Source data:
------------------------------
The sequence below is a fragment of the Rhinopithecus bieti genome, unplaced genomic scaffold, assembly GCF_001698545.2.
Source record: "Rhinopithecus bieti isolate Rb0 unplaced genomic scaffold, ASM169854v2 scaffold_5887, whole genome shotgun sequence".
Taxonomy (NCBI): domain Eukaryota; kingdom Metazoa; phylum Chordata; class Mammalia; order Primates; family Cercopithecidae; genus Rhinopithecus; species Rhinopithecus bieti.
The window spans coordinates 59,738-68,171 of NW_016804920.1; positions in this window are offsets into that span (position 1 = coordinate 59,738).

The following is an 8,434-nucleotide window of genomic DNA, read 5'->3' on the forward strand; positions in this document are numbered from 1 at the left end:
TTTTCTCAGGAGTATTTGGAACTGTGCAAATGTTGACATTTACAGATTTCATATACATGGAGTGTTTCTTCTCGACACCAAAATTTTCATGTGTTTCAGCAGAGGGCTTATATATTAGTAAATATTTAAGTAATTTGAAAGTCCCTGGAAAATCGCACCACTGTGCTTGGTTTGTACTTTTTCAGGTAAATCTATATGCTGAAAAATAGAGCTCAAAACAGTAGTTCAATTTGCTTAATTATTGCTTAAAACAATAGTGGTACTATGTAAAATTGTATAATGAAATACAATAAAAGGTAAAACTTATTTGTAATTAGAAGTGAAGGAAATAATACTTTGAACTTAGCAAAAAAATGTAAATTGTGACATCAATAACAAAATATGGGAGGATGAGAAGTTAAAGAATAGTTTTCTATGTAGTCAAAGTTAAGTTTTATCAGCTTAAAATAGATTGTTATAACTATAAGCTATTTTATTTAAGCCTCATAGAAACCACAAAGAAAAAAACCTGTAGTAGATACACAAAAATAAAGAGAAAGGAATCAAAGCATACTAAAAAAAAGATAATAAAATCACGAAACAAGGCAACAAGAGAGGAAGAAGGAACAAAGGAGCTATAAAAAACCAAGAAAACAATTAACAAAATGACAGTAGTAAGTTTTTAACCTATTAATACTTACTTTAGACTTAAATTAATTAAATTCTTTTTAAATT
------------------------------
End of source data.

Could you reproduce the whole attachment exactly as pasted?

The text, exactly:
The sequence below is a fragment of the Rhinopithecus bieti genome, unplaced genomic scaffold, assembly GCF_001698545.2.
Source record: "Rhinopithecus bieti isolate Rb0 unplaced genomic scaffold, ASM169854v2 scaffold_5887, whole genome shotgun sequence".
Taxonomy (NCBI): domain Eukaryota; kingdom Metazoa; phylum Chordata; class Mammalia; order Primates; family Cercopithecidae; genus Rhinopithecus; species Rhinopithecus bieti.
The window spans coordinates 59,738-68,171 of NW_016804920.1; positions in this window are offsets into that span (position 1 = coordinate 59,738).

The following is an 8,434-nucleotide window of genomic DNA, read 5'->3' on the forward strand; positions in this document are numbered from 1 at the left end:
TTTTCTCAGGAGTATTTGGAACTGTGCAAATGTTGACATTTACAGATTTCATATACATGGAGTGTTTCTTCTCGACACCAAAATTTTCATGTGTTTCAGCAGAGGGCTTATATATTAGTAAATATTTAAGTAATTTGAAAGTCCCTGGAAAATCGCACCACTGTGCTTGGTTTGTACTTTTTCAGGTAAATCTATATGCTGAAAAATAGAGCTCAAAACAGTAGTTCAATTTGCTTAATTATTGCTTAAAACAATAGTGGTACTATGTAAAATTGTATAATGAAATACAATAAAAGGTAAAACTTATTTGTAATTAGAAGTGAAGGAAATAATACTTTGAACTTAGCAAAAAAATGTAAATTGTGACATCAATAACAAAATATGGGAGGATGAGAAGTTAAAGAATAGTTTTCTATGTAGTCAAAGTTAAGTTTTATCAGCTTAAAATAGATTGTTATAACTATAAGCTATTTTATTTAAGCCTCATAGAAACCACAAAGAAAAAAACCTGTAGTAGATACACAAAAATAAAGAGAAAGGAATCAAAGCATACTAAAAAAAAGATAATAAAATCACGAAACAAGGCAACAAGAGAGGAAGAAGGAACAAAGGAGCTATAAAAAACCAAGAAAACAATTAACAAAATGACAGTAGTAAGTTTTTAACCTATTAATACTTACTTTAGACTTAAATTAATTAAATTCTTTTTAAATT